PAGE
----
The Implications Of Collegium’s Decision To Bare its Decisions

The Implications Of Collegium’s Decision To  Bare its Decisions

The decision of the collegium of the Supreme Court, consisting of the Chief Justice of India and four senior judges, to disclose its decisions and reasons thereof on appointments or non-appointments of judges of the high court and the Supreme Court etc is no doubt popular, but a complete surprise.

On the judicial side, the constitution bench of the Supreme Court in 2014 had directed the Union of India to frame a Memorandum of Procedure (MoP) in consultation with the Chief Justice of India on the administrative side. The directive was apparently intended to address the growing concern of legal community as well as the public at large on the opaqueness in the functioning of the collegium – a non-corporate body constructed by the judicial order of the Supreme Court in the famous second judges case in 1993, and which was upheld in the Special Reference in 1998 and restored after striking down the National Judicial Appointments Commission Act of 2014 and the Constitution (Ninty-Ninth Amendment) Act of 2014.  However, for the last two years, the preparation of the MoP has been mired in unseemly controversy due to the unjustified stand of the Union Government reportedly on the inclusion of criteria of national interest, etc, in choosing constitutional judges. While public sympathy appeared to move in favour of the judiciary, the non-transparent functioning of the collegium tilted the scales against the judiciary in this engagement of constitutional functionaries. This indiscreet controversy, undoubtedly, has been having its slowdown effect on the appointments in the high court and Supreme Court, much to the unhappiness of the litigants who have been waiting for years to get verdict in the causes or appeals.  But, with this decision to disclose of the decisions and reasons, balance has quickly and clearly tilted in favour of the judiciary. Perhaps, the MoP may lose its relevance if the collegium further goes ahead and establishes a secretariat and a committee to assist it in the objective analysis of the potential judges.

A little peep into the non-transparent affairs of the collegium is also necessary to appreciate the contextual context of the present disclosure. Although, the Supreme Court passionately expounded the right to information on its judicial side from 1985 onwards on the basis of the constitutional constructs of the Maneka Gandhi case in 1978 (even though no such right is expressly mentioned in any constitutional provision), which was finally forced in the enactment of Right to Information Act of  2005 by the Parliament, it took rather a regressive posture when it came to the application of the Act to the administrative functions of the judiciary, including the collegium. We all know that in battling the stiff opposition of the Bar to the elevation of Chief Justice Dinakaran to the Supreme Court in 2008, then Chief Justice of India KG Balakrishnan was on the backfoot leading to his unfortunate decision on the non-disclosure. The Delhi High Court courageously stood up and negated his decision on its judicial side.  The appeal is pending in the Supreme Court and recently, the matter was referred to the constitution bench.  The follow-up of the self-disclosure by the collegium may catapult in the withdrawal of the appeal by the Chief Justice of India.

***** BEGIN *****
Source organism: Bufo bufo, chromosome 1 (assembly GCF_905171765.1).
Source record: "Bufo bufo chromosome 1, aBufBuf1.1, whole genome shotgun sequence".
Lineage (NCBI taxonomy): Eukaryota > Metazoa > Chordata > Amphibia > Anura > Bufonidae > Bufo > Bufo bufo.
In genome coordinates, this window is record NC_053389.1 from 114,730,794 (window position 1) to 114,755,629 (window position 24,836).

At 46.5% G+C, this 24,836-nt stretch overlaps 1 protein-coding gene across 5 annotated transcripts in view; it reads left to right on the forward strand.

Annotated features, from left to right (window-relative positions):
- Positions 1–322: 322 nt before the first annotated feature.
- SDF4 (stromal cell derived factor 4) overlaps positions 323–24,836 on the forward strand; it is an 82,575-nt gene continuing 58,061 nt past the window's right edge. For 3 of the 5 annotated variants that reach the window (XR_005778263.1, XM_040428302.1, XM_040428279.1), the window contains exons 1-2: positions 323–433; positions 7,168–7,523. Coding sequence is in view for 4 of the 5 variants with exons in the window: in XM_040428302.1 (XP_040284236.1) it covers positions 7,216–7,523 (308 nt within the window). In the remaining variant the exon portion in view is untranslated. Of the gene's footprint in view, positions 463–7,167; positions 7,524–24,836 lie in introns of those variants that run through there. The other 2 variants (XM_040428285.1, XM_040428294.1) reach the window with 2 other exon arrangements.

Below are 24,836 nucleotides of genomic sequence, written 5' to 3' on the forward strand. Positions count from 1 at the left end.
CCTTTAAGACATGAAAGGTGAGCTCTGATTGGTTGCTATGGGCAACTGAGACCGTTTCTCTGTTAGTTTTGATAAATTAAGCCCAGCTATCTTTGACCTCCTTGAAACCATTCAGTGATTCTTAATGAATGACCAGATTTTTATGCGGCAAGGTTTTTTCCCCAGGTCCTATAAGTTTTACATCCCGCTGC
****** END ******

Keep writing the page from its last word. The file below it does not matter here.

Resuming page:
The virtues of transparency in modern constitutional governance undoubtedly outweigh the compulsions of secrecy. The judiciary has no reasons to be secret. The legitimacy of the judicial decisions lies in the transparency since the decisions are taken in open court after hearing the concerned. Why should its administrative decisions be debated secretly in the chamber and the records kept in its safe custody away from the public? We remember the way then Chief Justice of India Savyasachi Mukharji in 1991 had handled the issue of allegations against sitting judge V Ramaswami by announcing in the open court his administrative decision in establishing the in-house inquiry. The openness does not undermine the independence of the judiciary, rather it insulates the judiciary from the unwarranted interferences from the politicised executive. Needless to say, hereafter, on the disclosure of the decisions on its website, the executive would be hard-pressed to act fast instead of delaying in processing appointments as has been happening.

Mohan V Katarki is a lawyer practicing in Supreme Court of India.

Views are personal only.